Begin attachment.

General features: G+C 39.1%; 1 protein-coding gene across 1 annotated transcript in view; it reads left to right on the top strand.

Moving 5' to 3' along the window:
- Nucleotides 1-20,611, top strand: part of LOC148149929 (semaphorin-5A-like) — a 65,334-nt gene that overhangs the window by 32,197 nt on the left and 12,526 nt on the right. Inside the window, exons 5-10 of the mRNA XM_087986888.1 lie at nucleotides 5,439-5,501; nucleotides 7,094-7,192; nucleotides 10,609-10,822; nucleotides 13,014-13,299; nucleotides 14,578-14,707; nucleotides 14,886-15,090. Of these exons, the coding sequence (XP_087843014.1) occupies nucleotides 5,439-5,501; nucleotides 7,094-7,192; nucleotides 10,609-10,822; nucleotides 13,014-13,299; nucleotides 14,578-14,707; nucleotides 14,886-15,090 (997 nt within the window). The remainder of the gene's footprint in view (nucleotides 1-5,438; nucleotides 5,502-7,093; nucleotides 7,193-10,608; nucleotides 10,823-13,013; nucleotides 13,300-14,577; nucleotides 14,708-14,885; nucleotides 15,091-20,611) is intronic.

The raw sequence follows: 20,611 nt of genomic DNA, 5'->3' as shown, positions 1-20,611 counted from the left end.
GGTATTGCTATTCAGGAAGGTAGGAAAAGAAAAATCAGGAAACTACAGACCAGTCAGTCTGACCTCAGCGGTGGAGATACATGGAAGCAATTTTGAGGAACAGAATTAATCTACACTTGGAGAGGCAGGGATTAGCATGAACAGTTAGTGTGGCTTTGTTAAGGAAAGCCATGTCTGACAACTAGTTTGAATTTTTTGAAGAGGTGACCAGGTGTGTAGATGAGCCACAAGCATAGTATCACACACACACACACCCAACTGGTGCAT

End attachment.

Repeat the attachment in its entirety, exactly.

General features: G+C 39.1%; 1 protein-coding gene across 1 annotated transcript in view; it reads left to right on the top strand.

Moving 5' to 3' along the window:
- Nucleotides 1-20,611, top strand: part of LOC148149929 (semaphorin-5A-like) — a 65,334-nt gene that overhangs the window by 32,197 nt on the left and 12,526 nt on the right. Inside the window, exons 5-10 of the mRNA XM_087986888.1 lie at nucleotides 5,439-5,501; nucleotides 7,094-7,192; nucleotides 10,609-10,822; nucleotides 13,014-13,299; nucleotides 14,578-14,707; nucleotides 14,886-15,090. Of these exons, the coding sequence (XP_087843014.1) occupies nucleotides 5,439-5,501; nucleotides 7,094-7,192; nucleotides 10,609-10,822; nucleotides 13,014-13,299; nucleotides 14,578-14,707; nucleotides 14,886-15,090 (997 nt within the window). The remainder of the gene's footprint in view (nucleotides 1-5,438; nucleotides 5,502-7,093; nucleotides 7,193-10,608; nucleotides 10,823-13,013; nucleotides 13,300-14,577; nucleotides 14,708-14,885; nucleotides 15,091-20,611) is intronic.

The raw sequence follows: 20,611 nt of genomic DNA, 5'->3' as shown, positions 1-20,611 counted from the left end.
GGTATTGCTATTCAGGAAGGTAGGAAAAGAAAAATCAGGAAACTACAGACCAGTCAGTCTGACCTCAGCGGTGGAGATACATGGAAGCAATTTTGAGGAACAGAATTAATCTACACTTGGAGAGGCAGGGATTAGCATGAACAGTTAGTGTGGCTTTGTTAAGGAAAGCCATGTCTGACAACTAGTTTGAATTTTTTGAAGAGGTGACCAGGTGTGTAGATGAGCCACAAGCATAGTATCACACACACACACACCCAACTGGTGCAT